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taman medan

[By Dennis Ignatius, Published in the Malaysian Insider, April 24th 2015]

In but the latest of a long series of assaults on religious freedom in Malaysia, a group of Muslims picketed a small Christian congregation in the suburbs of Kuala Lumpur last Sunday demanding that the cross on the outside wall of the church be taken down. Apparently, it offended their sensibilities – it was too high, too prominent, a provocation, a challenge to their faith. They threatened to forcibly remove the cross if the church failed to take it down.

In recent months, extremist groups have complained about churches being too big, worship being too loud, Christmas lights being too bright, Bibles and Christian literature being too seditious. Of course, it begs the question how high is too high, how many are too many, how bright is too bright but we can leave that for another time.

A far more pertinent question, however, is why, after more than 400 years of dedicated service building some of the finest schools and hospitals in the country, undertaking outstanding charity programmes and caring for the old and poor without incident, everything about Malaysian Christianity is suddenly so wrong?

Clearly, what we are seeing is extremism, an extremism founded and fed by political opportunism, asserting itself and trying to extra-constitutionally reshape our national landscape.

The religious extremism that we are seeing is also being nursed by wider global cross-currents that have led to a hardening of Islamic attitudes towards other faiths and cultures. Edged on by influential and well-funded Wahhabi clerics in particular, Muslims are being encouraged to consider all non-Muslims, and even Muslims who hold different interpretations of Islam like the Shia, as enemies who should be confronted and harshly dealt with. No less than the Grand Mufti of Saudi Arabia, for example, has called for the destruction of all churches in the Arabian Peninsula. From there, it is but a short leap to turning against churches in other Muslim majority countries. For these extremists, it’s not really about the height of the cross but the hate of the cross, and everything else that doesn’t fit into their own narrow and intolerant worldview.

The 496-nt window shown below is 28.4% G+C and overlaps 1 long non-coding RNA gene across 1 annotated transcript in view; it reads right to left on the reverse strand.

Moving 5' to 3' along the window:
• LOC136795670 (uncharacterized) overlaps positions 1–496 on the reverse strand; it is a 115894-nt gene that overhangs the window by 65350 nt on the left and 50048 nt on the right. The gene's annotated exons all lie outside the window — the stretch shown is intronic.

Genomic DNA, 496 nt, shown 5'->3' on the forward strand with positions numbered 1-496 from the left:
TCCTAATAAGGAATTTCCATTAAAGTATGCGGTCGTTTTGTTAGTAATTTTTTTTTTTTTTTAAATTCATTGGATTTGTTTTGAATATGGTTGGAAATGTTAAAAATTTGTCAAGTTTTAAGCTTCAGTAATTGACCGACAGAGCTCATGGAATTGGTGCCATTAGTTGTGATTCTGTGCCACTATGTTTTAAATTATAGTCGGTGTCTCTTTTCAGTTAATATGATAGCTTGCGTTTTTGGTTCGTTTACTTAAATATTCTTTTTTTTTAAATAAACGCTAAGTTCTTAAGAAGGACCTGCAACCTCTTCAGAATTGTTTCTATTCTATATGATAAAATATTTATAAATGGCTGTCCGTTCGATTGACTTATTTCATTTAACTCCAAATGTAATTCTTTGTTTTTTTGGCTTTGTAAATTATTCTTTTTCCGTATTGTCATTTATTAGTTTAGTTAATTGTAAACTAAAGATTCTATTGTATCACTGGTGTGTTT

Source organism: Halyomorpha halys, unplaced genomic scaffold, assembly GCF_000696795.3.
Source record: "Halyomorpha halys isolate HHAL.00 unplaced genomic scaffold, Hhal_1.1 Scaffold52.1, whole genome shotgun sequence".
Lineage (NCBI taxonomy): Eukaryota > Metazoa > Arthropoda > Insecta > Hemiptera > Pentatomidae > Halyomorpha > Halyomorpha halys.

In order to justify their bigotry, extremist groups often play up the sensitive issue of Muslims converting to Christianity. The church protestors in Taman Medan, for example, hinted that the cross might sway young Muslims away from their faith. However, the fact remains that after more than 400 years of Christianity in Malaysia, the population of Christians remains small, at less than 10% and almost exclusively non-Malay. This suggests that either Christians are not as proficient at evangelism as the extremists would have us believe or that Muslims are far more resilient in their faith than they are given credit for. But then bigots are not bothered with inconvenient facts.

Under duress, the church in Taman Medan immediately agreed to remove the offending cross. The Inspector-General of Police made light of the whole matter and appeared ready to close the case. A senior state UMNO politician opined that since no one had died during the protest it did not merit further attention.

It would have been a great tragedy for Malaysia if things had ended there. History, our history, has repeatedly shown that accommodating extremism only feeds its appetite and leads to yet more unreasonable demands. If a plain wooden cross is so offensive to these extremists, one has to wonder what they must think about the statues that adorn our Buddhist temples or Hindu religious festivals like Thaipusam. Can there be any doubt that demanding the removal of the cross is just a harbinger of worst things to come?